Minister for Finance Paschal Donohoe has concluded a briefing with negotiators from Fine Gael, Fianna Fáil and the Green Party on the economic challenges posed by the Covid-19 pandemic.

The two-hour session involved the Minister giving his analysis of the key decisions that need to be taken, followed by an exchange of views with the negotiators.

RTÉ News understands that deputy leaders from three parties, who are leading the discussions, are due to meet again tonight.

A recent Department of Finance projection stated that the general government deficit was projected to rise to approximately €23 billion, but could increase to €29bn in what is described as a "severe downside" scenario. 

The Taoiseach said today that it is "impossible to predict" what the financial impact will ultimately be.

Leo Varadkar told journalists: "Nobody knows how long this pandemic is going to last. Nobody knows what form the pandemic will take - whether there will be a second wave.

"I think economic forecasts mean very little at the moment unfortunately - it's almost in the realm of astrology," he added.

However, the Taoiseach described Mr Donohoe's briefing as an "honest appraisal" of where things stand economically adding - "it is not going to come as a shock to anyone".

He said "difficult choices" are awaiting the next government, but the "right choice" was to get people back to work and the economy growing again.

He also said he was sure that members of the three parties that are now in government talks "have all said things about each other" that now needed to be put behind them.

Mr Varadkar said that all of the parties had entered the talks in good faith and all parties wanted to succeed and that was the basis on which they should proceed.

This is the third day of the talks process, following detailed discussions on justice and housing issues on Monday and yesterday.

Earlier, Fianna Fáil's John McGuinness said Fine Gael, Fianna Fail and Sinn Féin should "get together and form a government".

Speaking on RTÉ's Today with Sarah McInerney, Mr McGuinness said: "Fine Gael lost the election, Fianna Fáil lost seats, and Sinn Féin had a good election. I see no good reason why, in these economic circumstances that we shouldn't have a government made up of these three parties. They should get on with it and start talking."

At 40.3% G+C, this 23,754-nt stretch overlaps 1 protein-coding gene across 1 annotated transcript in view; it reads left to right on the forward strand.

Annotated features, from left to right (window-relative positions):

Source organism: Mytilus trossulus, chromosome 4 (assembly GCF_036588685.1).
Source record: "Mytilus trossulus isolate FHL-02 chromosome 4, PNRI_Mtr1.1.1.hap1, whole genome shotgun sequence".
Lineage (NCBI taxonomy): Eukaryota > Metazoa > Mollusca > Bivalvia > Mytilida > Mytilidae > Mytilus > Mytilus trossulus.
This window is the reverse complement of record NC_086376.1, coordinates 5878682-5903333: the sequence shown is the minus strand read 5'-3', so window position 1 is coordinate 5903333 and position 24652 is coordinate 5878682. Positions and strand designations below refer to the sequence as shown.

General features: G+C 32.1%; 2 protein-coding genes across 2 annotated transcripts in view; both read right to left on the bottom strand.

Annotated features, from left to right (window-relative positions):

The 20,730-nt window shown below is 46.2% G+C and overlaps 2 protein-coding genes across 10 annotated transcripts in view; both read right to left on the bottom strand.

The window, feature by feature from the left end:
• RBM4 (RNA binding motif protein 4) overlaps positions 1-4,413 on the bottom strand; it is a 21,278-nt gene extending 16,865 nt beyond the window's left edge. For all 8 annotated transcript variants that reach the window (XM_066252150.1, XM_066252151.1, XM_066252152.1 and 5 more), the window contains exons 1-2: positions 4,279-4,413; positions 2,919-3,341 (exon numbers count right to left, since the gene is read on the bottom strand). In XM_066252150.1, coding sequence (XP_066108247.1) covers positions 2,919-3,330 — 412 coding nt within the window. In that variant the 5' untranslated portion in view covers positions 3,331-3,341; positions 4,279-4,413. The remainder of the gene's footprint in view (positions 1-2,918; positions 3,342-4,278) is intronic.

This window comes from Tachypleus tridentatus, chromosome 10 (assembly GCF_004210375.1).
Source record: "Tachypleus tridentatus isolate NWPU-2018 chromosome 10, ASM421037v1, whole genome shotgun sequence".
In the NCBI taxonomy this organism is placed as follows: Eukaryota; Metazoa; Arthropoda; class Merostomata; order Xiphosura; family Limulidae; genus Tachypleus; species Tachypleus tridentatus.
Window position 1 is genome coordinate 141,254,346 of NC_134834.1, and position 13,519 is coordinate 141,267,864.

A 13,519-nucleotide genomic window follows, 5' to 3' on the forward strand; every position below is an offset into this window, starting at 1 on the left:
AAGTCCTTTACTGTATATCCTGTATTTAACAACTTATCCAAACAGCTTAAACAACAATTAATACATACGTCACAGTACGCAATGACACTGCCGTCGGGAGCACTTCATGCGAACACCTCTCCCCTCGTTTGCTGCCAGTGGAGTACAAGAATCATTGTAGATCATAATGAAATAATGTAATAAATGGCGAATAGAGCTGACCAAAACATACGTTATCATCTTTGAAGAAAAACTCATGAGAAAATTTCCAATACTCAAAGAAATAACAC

He added: "It is ridiculous that we would spend so long talking to two single parties without exploring the input of others.

"If we continue to grapple with the old style of politics and if we don't fulfil our promise that we will bring about reform and change in their interest then we will have failed.  To tell the electorate that there will be no austerity, no increase in taxes and that we won't impose anything on you that you don't like is simply not telling them the truth."

Speaking on the same programme, Sinn Féin's Pearse Doherty reiterated that his party wants to lead a government of change.

"We are willing to talk to anybody and everyone, but it has to be a government for change.  One made up of Fianna Fáil and Fine Gael is about power and will not deliver the change people voted for, and I agree with John that this is about exclusion," he said.

The Social Democrats said they have written to the leaders of Fine Gael and Fianna Fáil confirming that they will not be proceeding any further with negotiations for a Programme for Government.

They intend to provide "constructive opposition" if the Fine Gael/Fianna Fail/Green Party coalition emerges from the current negotiation process.

In a statement, the party said its members were not convinced that Fine Gael or Fianna Fáil intended to take a robust position regarding EU financing. 

Replies to their questions about giving priority to the provision of high-quality public services - an approach that would require significant investment - had not, to date, indicated anything other than a "business as usual" approach.